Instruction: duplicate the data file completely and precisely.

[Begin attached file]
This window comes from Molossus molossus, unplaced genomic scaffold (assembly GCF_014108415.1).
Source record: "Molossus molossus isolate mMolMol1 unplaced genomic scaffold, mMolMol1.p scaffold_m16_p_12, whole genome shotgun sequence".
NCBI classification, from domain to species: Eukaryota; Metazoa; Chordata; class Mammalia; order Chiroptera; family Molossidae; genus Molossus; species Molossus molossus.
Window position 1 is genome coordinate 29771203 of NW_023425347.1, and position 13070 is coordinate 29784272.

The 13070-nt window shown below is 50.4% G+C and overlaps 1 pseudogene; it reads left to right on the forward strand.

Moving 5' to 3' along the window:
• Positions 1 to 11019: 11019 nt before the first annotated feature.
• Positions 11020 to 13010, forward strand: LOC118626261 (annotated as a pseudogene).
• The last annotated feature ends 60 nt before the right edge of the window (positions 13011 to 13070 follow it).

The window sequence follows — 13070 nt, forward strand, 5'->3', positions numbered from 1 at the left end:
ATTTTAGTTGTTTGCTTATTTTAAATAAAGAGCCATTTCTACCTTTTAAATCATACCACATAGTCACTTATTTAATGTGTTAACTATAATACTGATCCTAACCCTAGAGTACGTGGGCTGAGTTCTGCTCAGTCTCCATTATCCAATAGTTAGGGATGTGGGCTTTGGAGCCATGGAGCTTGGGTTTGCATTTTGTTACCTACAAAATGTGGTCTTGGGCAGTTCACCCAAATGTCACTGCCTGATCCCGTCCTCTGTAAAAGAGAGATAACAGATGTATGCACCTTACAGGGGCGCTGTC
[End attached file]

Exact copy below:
This window comes from Molossus molossus, unplaced genomic scaffold (assembly GCF_014108415.1).
Source record: "Molossus molossus isolate mMolMol1 unplaced genomic scaffold, mMolMol1.p scaffold_m16_p_12, whole genome shotgun sequence".
NCBI classification, from domain to species: Eukaryota; Metazoa; Chordata; class Mammalia; order Chiroptera; family Molossidae; genus Molossus; species Molossus molossus.
Window position 1 is genome coordinate 29771203 of NW_023425347.1, and position 13070 is coordinate 29784272.

The 13070-nt window shown below is 50.4% G+C and overlaps 1 pseudogene; it reads left to right on the forward strand.

Moving 5' to 3' along the window:
• Positions 1 to 11019: 11019 nt before the first annotated feature.
• Positions 11020 to 13010, forward strand: LOC118626261 (annotated as a pseudogene).
• The last annotated feature ends 60 nt before the right edge of the window (positions 13011 to 13070 follow it).

The window sequence follows — 13070 nt, forward strand, 5'->3', positions numbered from 1 at the left end:
ATTTTAGTTGTTTGCTTATTTTAAATAAAGAGCCATTTCTACCTTTTAAATCATACCACATAGTCACTTATTTAATGTGTTAACTATAATACTGATCCTAACCCTAGAGTACGTGGGCTGAGTTCTGCTCAGTCTCCATTATCCAATAGTTAGGGATGTGGGCTTTGGAGCCATGGAGCTTGGGTTTGCATTTTGTTACCTACAAAATGTGGTCTTGGGCAGTTCACCCAAATGTCACTGCCTGATCCCGTCCTCTGTAAAAGAGAGATAACAGATGTATGCACCTTACAGGGGCGCTGTC